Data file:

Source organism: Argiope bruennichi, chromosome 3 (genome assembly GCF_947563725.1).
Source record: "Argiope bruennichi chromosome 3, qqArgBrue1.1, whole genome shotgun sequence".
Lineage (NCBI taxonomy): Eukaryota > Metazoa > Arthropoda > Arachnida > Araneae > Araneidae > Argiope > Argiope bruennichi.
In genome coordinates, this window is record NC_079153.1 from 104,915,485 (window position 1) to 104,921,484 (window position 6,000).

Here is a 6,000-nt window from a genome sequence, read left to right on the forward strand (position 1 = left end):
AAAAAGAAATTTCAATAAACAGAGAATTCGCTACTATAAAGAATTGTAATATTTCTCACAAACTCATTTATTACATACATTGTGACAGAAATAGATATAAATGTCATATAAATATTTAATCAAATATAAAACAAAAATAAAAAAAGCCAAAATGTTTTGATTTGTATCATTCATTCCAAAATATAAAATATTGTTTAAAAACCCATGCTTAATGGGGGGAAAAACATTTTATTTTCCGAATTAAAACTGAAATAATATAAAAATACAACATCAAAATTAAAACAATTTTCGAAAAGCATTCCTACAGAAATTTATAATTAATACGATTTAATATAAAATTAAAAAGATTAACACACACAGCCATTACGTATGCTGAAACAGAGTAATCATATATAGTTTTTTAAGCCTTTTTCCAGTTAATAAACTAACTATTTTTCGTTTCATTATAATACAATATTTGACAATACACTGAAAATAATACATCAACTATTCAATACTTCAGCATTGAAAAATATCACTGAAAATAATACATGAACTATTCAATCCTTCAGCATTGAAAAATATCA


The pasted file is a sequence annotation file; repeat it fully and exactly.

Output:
Source organism: Argiope bruennichi, chromosome 3 (genome assembly GCF_947563725.1).
Source record: "Argiope bruennichi chromosome 3, qqArgBrue1.1, whole genome shotgun sequence".
Lineage (NCBI taxonomy): Eukaryota > Metazoa > Arthropoda > Arachnida > Araneae > Araneidae > Argiope > Argiope bruennichi.
In genome coordinates, this window is record NC_079153.1 from 104,915,485 (window position 1) to 104,921,484 (window position 6,000).

Here is a 6,000-nt window from a genome sequence, read left to right on the forward strand (position 1 = left end):
AAAAAGAAATTTCAATAAACAGAGAATTCGCTACTATAAAGAATTGTAATATTTCTCACAAACTCATTTATTACATACATTGTGACAGAAATAGATATAAATGTCATATAAATATTTAATCAAATATAAAACAAAAATAAAAAAAGCCAAAATGTTTTGATTTGTATCATTCATTCCAAAATATAAAATATTGTTTAAAAACCCATGCTTAATGGGGGGAAAAACATTTTATTTTCCGAATTAAAACTGAAATAATATAAAAATACAACATCAAAATTAAAACAATTTTCGAAAAGCATTCCTACAGAAATTTATAATTAATACGATTTAATATAAAATTAAAAAGATTAACACACACAGCCATTACGTATGCTGAAACAGAGTAATCATATATAGTTTTTTAAGCCTTTTTCCAGTTAATAAACTAACTATTTTTCGTTTCATTATAATACAATATTTGACAATACACTGAAAATAATACATCAACTATTCAATACTTCAGCATTGAAAAATATCACTGAAAATAATACATGAACTATTCAATCCTTCAGCATTGAAAAATATCA